St Albans traveller is jailed for four years for slavery offences
- Credit: Archant
A four year prison sentence has been handed down to a St Albans traveller convicted of slavery offences.
Johnny Moloney, also known as Johnny Murphy, 30, of Watford Road, was found guilty at St Albans Crown Court last week following an eight-day trial.
He had pleaded not guilty to knowingly requiring another person to perform forced labour in St Albans between April 2010 and December 2014 and knowingly holding a person in slavery or servitude. He had elected not to go in the witness box to give evidence to the jury.
On Friday, Moloney was sentenced to three years in custody on the first count and four years in custody on the second, to run concurrently.
The court heard how the victim, alcoholic Cameron Biggar who had been living rough in London, was lured off the streets by Moloney, who was then 18, with the promise of a flat, regular work and food.
Instead Scotsman Mr Biggar, who is now 43, found himself living in a cold shed at the travellers’ site in Watford Road without any running water and just a bucket for a toilet.
As well as being forced to live in sheds and a camper van with no sanitation, he was also physically and verbally abused and made to work more than 14 hours a day for little reward.
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Moloney bought him a passport but he kept strong security around it and during the summer Mr Biggar would be taken to Ireland, Europe, Manchester and Birmingham and forced to lay paving slabs.
On one occasion he escaped but was traced by Moloney and threatened before being returned to a site in Leighton Buzzard where he was drugged and forced to work again.
On Friday, Judge Andrew Bright told Moloney, a married man with three young children, that the offences, “represented the deliberate degrading of a fellow human being over a substantial period of time.”
The judge went on, “You forbade him from having any contact with friends and family.”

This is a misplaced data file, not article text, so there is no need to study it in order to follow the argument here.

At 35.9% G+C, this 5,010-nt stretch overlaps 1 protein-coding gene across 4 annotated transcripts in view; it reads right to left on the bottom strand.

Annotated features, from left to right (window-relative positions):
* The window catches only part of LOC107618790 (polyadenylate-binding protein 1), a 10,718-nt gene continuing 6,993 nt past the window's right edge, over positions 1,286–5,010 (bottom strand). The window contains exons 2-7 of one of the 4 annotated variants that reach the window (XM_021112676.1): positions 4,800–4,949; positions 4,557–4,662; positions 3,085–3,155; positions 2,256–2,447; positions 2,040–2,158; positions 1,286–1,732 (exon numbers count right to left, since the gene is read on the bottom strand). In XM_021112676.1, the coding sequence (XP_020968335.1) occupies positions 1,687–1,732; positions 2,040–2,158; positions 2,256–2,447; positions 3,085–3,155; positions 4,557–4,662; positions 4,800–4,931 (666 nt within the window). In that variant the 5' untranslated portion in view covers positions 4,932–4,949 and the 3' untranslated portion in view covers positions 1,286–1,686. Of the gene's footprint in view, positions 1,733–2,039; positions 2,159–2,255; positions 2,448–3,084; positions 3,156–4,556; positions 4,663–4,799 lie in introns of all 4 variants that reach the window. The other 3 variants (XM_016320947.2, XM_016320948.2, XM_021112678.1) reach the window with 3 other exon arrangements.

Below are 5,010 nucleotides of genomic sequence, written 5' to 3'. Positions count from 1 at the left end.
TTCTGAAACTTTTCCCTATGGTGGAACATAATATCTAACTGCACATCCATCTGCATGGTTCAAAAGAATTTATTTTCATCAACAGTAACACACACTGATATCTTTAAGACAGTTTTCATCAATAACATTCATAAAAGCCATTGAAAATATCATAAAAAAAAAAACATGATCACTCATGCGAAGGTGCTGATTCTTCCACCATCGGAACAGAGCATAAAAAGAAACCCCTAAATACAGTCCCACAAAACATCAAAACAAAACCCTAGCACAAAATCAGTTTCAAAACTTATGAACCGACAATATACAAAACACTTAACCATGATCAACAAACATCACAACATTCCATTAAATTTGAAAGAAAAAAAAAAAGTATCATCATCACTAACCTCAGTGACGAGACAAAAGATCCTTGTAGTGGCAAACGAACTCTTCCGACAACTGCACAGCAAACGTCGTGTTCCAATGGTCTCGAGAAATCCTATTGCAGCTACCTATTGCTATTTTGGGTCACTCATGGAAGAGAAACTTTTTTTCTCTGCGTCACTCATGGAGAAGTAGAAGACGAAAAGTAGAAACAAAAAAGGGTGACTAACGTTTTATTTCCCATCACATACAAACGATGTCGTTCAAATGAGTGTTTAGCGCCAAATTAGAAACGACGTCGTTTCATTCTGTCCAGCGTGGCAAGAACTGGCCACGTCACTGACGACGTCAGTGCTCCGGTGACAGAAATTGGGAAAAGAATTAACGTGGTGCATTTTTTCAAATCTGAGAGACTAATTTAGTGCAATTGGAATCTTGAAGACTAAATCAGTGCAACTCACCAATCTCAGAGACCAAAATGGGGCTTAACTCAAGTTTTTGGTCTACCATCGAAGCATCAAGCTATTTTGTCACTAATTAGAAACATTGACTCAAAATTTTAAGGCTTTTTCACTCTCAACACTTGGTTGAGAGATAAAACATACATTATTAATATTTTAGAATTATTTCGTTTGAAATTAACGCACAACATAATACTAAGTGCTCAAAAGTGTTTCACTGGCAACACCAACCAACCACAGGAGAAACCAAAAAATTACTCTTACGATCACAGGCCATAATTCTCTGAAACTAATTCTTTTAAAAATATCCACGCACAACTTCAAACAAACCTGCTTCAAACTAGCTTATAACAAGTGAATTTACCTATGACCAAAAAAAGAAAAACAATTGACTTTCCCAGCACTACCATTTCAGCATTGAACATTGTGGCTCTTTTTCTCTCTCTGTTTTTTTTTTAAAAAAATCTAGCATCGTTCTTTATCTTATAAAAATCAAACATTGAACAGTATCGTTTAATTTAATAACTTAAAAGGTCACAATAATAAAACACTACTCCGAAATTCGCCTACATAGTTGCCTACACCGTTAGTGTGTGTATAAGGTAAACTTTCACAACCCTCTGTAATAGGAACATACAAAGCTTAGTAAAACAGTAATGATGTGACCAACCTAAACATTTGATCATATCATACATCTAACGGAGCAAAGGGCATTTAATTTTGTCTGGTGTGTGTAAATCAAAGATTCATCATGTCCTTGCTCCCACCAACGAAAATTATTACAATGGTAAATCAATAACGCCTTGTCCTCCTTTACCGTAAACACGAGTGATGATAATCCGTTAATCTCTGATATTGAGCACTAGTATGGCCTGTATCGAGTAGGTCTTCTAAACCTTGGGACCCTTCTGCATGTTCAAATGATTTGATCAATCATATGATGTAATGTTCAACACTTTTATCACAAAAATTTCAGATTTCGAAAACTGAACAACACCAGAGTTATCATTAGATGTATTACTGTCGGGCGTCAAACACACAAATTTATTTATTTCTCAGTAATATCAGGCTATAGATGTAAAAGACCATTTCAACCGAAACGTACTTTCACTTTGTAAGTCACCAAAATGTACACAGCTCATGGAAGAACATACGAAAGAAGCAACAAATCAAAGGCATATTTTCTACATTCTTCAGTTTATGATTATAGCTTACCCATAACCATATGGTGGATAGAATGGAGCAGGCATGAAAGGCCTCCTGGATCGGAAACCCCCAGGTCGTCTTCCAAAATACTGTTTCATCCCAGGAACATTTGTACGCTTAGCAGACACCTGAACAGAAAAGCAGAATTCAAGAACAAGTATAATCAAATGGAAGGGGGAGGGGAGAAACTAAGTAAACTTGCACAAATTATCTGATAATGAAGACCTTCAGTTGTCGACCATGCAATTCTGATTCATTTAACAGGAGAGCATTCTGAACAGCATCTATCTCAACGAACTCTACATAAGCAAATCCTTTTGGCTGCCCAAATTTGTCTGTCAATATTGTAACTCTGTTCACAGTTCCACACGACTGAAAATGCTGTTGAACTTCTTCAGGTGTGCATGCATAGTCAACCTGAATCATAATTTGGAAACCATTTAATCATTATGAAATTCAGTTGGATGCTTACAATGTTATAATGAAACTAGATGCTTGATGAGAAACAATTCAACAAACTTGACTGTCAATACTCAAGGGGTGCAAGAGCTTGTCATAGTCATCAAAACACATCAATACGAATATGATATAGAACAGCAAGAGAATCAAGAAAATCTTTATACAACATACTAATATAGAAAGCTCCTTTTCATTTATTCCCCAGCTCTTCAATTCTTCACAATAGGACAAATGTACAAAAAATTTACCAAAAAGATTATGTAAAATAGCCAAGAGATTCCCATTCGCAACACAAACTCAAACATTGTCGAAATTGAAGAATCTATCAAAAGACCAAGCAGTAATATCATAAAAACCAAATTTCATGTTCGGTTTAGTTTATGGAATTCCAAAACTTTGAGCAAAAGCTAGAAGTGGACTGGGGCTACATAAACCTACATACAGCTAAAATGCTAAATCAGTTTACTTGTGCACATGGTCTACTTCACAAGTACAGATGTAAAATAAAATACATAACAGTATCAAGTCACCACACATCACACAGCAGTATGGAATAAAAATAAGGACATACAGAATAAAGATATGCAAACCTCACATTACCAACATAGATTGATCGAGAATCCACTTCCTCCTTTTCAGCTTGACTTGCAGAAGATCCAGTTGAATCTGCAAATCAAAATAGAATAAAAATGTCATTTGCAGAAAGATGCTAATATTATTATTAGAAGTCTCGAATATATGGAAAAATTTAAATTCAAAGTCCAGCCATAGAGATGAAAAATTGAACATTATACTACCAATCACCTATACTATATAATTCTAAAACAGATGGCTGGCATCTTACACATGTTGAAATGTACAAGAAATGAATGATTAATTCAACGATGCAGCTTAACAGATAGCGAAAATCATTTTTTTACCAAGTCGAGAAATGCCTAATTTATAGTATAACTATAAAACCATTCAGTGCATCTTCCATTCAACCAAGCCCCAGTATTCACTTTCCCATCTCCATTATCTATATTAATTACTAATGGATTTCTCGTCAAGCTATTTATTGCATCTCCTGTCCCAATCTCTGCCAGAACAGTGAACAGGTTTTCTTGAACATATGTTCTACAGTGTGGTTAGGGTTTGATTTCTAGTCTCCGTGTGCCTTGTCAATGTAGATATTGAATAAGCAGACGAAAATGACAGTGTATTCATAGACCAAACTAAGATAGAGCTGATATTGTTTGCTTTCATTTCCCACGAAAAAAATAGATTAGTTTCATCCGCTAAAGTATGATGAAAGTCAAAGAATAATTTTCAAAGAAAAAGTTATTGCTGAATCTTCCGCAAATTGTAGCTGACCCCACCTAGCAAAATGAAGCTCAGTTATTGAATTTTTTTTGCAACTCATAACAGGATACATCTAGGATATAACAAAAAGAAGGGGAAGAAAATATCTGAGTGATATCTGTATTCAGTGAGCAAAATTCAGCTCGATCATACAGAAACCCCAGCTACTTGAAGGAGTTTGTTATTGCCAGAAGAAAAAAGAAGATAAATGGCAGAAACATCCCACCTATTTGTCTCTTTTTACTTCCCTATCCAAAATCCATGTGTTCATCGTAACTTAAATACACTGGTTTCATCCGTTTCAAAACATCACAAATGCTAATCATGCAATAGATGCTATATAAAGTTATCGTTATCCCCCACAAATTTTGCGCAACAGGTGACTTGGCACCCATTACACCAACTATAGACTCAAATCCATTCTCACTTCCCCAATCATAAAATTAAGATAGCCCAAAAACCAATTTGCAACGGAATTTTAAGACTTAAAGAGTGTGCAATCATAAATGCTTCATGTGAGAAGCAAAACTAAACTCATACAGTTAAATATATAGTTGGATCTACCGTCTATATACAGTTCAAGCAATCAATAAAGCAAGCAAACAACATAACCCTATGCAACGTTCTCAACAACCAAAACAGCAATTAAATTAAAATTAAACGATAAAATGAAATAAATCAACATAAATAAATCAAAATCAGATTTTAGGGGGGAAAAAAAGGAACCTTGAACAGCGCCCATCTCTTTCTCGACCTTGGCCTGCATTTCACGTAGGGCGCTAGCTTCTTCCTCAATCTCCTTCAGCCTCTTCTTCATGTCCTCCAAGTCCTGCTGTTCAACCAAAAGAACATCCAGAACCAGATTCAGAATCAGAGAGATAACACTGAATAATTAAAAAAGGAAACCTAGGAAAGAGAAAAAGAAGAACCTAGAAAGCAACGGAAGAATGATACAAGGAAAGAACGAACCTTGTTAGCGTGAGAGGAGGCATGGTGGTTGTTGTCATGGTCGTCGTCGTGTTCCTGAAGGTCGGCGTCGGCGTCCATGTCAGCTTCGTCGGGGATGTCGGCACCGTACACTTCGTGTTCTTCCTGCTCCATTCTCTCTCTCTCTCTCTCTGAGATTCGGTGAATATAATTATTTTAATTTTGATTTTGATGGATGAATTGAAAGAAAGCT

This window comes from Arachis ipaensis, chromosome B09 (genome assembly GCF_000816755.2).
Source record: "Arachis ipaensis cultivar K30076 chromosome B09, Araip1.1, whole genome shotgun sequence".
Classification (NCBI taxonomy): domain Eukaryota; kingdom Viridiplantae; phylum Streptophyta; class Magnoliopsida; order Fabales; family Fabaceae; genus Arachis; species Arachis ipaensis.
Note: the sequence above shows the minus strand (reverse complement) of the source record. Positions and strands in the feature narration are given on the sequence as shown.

He said Mr Biggar had been kept a prisoner and when he had tried to escape Moloney’s clutches in 2006, the young traveller had gone after him and bought him back to the traveller site in St Albans where he lived.
Det Insp Pete Frost, who led the investigation, said: “Firstly, I would like to thank the victim who has spoken about his dreadful ordeal and who has helped us to bring this prosecution. He has shown strength and courage throughout this process.
“I hope the sentence passed today brings some comfort to him, knowing that the man who treated him in such an appalling manner has been sentenced for what he has done.
“To think that another human being was subjected to such cruelty and suffering and in such a degrading manner is abhorrent and almost defies belief, particularly considering this has happened in the twenty first century.
“Sadly, this is the reality of modern slavery – which is unfortunately happening to others somewhere else right now.
Crown Prosecution advocate, Peter Shaw, added: “This case highlights the fact that both the police and the Crown Prosecution Service are committed to securing justice even in the most difficult circumstances and for the most vulnerable members of society.
“The victim was a vulnerable man who had been promised paid work and a place to live in a flat. The work was hard physical labour, consisting of digging driveways and carrying bricks.
“He was completely exploited by Moloney for financial gain and was treated in an appalling way.”
He pointed out that the case might not be unique and urged anyone who was concerned that a member of their family or their friends might have been subjected to similar treatment to contact police on 101 or visit www.modernslavery.com